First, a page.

Despite common misconceptions, authors and (indie) publishers love libraries, because they make their books readily available in an otherwise financially blocked market. By requesting a library stock a book from by your favorite author, you are helping that author and his or her publisher to earn an income while you gain access to the book at no cost to you (as long as you don’t accrue late fees–tsk, tsk!). You are also making the book available to other people who might enjoy it and who may also write a review for it (full circle).
I want to write a review, but I don’t know how!
Here are instructions for writing reviews on Amazon, Barnes & Noble, and our own Madville Publishing (the website you’re on right now).
It is important to note that there are many other places where you can leave reviews such as Goodreads (owned by Amazon) and StoryGraph. Our list is not exhaustive, but it will get you started. Every little review (the more stars the better) helps.
After making sure you are logged in to Amazon (or Amazon Smile to also have a portion of any proceeds from your purchases go to a charity of your choice), look up the book you would like to review and select it. In the sample image, I have searched for What Magick May Not Alter by JC Reilly which already has two (wonderful) reviews. It does not matter whether you choose the paperback or kindle edition of a book, they both go to the same place.
Once you have selected the book, scroll down to the bottom of the page. In the sample image I have prepared here, you can see a lovely 5 star review from Linda Austin. There is a grey button labeled “Write a review.” On mobile, it is under the other reviews. On Desktop, it’s to the left of them.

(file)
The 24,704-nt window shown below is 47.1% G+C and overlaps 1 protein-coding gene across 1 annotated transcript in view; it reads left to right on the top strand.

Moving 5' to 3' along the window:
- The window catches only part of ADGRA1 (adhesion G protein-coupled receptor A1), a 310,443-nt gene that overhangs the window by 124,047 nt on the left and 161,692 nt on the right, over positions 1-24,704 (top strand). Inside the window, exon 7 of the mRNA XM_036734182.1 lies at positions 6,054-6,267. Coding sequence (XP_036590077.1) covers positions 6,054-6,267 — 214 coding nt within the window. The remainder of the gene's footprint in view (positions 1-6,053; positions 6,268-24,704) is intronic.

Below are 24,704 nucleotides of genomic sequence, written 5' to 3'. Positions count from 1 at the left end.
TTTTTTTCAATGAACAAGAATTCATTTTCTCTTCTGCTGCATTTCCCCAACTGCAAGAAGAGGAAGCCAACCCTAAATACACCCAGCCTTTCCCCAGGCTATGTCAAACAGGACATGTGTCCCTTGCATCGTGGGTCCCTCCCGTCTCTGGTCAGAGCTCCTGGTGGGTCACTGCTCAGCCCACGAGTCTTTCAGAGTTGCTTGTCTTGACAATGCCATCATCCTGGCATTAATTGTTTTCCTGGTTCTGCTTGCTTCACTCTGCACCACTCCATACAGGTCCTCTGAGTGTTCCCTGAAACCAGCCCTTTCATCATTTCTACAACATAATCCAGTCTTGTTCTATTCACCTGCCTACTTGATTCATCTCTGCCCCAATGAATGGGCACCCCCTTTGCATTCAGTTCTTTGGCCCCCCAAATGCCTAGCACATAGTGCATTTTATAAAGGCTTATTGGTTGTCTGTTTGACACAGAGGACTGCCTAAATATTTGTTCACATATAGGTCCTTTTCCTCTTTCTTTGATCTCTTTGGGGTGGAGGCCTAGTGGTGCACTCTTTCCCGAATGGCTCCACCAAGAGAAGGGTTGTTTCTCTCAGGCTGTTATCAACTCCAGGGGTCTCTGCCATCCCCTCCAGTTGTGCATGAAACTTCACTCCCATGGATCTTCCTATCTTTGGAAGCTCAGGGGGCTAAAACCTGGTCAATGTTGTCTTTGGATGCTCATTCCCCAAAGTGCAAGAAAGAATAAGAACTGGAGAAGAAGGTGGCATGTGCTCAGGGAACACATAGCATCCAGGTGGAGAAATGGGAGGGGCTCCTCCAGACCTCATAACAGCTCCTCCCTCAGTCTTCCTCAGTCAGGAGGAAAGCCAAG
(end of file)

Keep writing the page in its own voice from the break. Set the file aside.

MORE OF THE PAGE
Once you click on this button, you should be taken to a new page with several blanks to fill. 5 star ratings are obviously the most helpful rating for an author and publisher. You can add an image if you’d like. Then, of course, the written review itself. As I said before, this can be as simple or complex as you’re comfortable with. “I liked it” is good, “I couldn’t put it down” is better, and a full essay is simply spectacular. Either way, we are eternally grateful.
Barnes & Noble
Much like Amazon, the first step to leaving reviews on Barnes & Noble is to login or sign up for an account. Then, search for the book you want to review.
As with Amazon, it doesn’t matter whether you click on the Nook version or the paperback version in the search results. They both take you to the same page.